The current top draws: Wilson’s anticipating new episodes of Hana’s Helpline (Calon), Roary the Racing Car (Chapman Entertainment), The Beeps (Impossible TV), Little Princess (TV-Loonland) and Bottletop Bill (Southern Star) will keep the eyeball count up this year. It also helps that the Milkshake block now has two daily homes – one on terrestrial Five as a three-hour block and the other on diginet Five Life as a four-hour version.
This fall’s hopefuls: Despite our best attempts to cajole and bribe him, Wilson would not ID the program he thinks will break through as a hit this season, but one live-action reality headliner showing a lot of promise is, he says, the first of its kind in the UK, if not the world. A fly-on-the-wall documentary series for preschoolers, Big School is produced by London’s Sixth Sense Film and Television as a Five commission. It follows a group of four- and five-year-old students as they experience some full-time education firsts, from the first day of school (complete with jitters) to the parade held by the class on the last day. Producer Sallyann Keizer has worked on similar projects documenting older kids at school (Make It Big and Stepping Up), but this series for the youngest viewing set should mirror the real-life experiences of Milkshake’s core four- to six-year-old audience. Wilson greenlit 14 episodes in March, and the show will run every day at 6:50 a.m.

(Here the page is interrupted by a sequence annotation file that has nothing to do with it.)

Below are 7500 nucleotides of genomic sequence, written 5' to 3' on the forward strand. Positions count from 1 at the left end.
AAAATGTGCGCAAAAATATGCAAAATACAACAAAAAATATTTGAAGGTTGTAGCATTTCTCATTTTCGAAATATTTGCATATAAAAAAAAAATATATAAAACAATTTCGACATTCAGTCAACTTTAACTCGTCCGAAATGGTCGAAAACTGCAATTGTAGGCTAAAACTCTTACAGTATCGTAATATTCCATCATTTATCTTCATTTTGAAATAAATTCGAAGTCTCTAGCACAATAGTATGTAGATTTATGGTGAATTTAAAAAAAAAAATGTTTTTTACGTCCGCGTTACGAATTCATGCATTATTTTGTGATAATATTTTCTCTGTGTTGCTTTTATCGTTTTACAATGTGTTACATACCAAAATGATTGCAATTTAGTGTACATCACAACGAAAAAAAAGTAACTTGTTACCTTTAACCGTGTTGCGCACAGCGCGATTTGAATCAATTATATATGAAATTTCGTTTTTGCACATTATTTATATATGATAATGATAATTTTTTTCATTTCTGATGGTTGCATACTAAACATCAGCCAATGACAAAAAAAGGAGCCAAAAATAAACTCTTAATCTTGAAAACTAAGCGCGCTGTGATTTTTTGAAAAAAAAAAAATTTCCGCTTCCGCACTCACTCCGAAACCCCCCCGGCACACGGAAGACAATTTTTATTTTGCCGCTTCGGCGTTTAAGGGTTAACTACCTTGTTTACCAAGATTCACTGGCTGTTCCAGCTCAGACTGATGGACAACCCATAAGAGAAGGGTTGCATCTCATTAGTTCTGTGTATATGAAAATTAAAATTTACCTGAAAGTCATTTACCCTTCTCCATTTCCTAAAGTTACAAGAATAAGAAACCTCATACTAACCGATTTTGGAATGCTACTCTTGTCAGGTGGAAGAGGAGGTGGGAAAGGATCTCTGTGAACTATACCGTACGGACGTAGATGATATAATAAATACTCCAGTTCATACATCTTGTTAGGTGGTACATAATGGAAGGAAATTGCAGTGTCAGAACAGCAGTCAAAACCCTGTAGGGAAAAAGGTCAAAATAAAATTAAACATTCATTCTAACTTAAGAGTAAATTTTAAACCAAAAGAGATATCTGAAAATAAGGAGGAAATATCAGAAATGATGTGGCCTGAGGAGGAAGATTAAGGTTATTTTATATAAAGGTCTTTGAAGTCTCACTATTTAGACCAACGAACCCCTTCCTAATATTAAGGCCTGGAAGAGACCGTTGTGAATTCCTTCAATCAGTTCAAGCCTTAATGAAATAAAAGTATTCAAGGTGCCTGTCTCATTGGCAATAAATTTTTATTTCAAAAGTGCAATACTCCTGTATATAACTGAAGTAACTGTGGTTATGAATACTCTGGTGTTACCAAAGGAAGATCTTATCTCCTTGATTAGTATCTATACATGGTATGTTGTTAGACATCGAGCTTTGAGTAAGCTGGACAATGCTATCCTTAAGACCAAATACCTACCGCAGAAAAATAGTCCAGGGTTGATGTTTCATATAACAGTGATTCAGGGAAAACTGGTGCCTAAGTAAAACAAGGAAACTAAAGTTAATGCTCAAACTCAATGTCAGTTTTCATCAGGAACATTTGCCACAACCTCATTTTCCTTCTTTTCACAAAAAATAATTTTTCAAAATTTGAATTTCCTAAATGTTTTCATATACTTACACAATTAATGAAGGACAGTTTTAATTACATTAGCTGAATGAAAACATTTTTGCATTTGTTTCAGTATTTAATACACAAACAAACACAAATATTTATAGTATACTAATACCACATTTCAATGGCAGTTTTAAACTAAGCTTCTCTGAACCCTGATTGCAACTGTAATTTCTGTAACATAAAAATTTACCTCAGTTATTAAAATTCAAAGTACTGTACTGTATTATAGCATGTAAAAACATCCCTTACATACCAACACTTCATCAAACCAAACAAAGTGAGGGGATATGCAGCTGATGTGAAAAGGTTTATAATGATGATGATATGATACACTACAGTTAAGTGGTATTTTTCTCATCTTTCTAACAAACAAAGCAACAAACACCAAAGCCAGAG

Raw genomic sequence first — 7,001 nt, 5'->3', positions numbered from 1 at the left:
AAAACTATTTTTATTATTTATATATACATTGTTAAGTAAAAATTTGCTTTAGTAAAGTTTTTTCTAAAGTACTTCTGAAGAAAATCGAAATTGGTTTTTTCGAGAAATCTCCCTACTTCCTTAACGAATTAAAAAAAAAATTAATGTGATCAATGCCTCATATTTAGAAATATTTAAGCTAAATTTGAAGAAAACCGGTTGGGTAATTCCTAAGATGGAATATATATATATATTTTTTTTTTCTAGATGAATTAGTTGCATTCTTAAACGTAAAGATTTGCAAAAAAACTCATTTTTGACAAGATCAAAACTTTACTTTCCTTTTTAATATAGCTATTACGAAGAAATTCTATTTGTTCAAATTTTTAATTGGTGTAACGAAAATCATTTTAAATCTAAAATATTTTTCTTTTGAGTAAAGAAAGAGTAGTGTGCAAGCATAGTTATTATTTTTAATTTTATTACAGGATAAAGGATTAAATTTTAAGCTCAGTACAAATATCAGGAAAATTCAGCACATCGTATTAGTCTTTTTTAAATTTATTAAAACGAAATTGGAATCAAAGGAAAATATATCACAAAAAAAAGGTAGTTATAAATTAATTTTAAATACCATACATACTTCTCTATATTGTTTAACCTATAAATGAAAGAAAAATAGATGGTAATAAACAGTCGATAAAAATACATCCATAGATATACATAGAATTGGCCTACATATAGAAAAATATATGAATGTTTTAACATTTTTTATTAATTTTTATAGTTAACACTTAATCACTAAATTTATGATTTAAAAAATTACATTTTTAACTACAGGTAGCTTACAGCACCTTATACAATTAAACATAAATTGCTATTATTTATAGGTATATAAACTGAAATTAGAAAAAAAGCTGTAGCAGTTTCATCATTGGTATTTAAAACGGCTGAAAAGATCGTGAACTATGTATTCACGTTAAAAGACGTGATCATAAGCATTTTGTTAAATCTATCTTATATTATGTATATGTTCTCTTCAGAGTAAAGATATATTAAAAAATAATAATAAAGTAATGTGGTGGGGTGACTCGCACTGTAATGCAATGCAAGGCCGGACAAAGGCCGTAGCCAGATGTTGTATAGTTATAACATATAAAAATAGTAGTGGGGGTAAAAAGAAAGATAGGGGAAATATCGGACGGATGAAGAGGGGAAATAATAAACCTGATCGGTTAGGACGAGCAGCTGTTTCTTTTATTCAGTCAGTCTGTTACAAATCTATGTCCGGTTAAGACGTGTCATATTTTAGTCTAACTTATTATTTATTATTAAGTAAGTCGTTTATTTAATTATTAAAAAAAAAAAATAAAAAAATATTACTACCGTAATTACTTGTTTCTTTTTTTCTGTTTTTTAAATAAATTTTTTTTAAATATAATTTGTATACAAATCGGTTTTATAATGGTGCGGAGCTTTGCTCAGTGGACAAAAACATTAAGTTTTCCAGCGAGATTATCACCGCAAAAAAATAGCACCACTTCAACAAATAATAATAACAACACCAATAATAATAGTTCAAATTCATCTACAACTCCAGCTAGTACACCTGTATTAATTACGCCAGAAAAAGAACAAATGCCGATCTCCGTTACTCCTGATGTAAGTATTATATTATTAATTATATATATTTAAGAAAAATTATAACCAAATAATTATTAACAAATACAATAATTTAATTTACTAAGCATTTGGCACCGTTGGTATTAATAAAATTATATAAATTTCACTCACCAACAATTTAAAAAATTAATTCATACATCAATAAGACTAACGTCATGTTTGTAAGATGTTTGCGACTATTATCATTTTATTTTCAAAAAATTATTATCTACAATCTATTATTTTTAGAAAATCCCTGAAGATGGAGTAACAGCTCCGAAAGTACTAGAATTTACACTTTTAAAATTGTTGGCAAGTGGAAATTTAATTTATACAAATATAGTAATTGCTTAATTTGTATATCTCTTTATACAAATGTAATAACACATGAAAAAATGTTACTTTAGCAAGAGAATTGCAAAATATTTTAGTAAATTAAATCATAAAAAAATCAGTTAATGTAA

Blocking strategy: ‘I am always being asked to single out one series, and that is quite simply wrong because Milkshake’s success is built on its portfolio,’ says Wilson. ‘Each year, I select a couple of headline shows, mixing in factual and documentary series along with the animated shows to give the schedule some light and shade.’
Sneak-peek at ’08: Wilson’s mandate is clearly on producing homegrown product that meets the typical requirements of strong scripts and high production values. But he’s also keen on showcasing ‘brilliant voices’ in his toons. ‘They are all UK-voiced, and the majority are UK produced to give Milkshake its unique storytelling edge,’ he says.
As it’s the pool he most prefers to draw from, Wilson says he’s getting a little frustrated by the territory’s production recession. He says Britain has experienced 20 years of spectacular growth in kids programming, but he fears this will fall to the wayside because of recent legislation and fear. ‘The children’s TV industry in the UK should spend more of its energy creating good shows and less of it trying to persuade the government to bail them out,’ he says.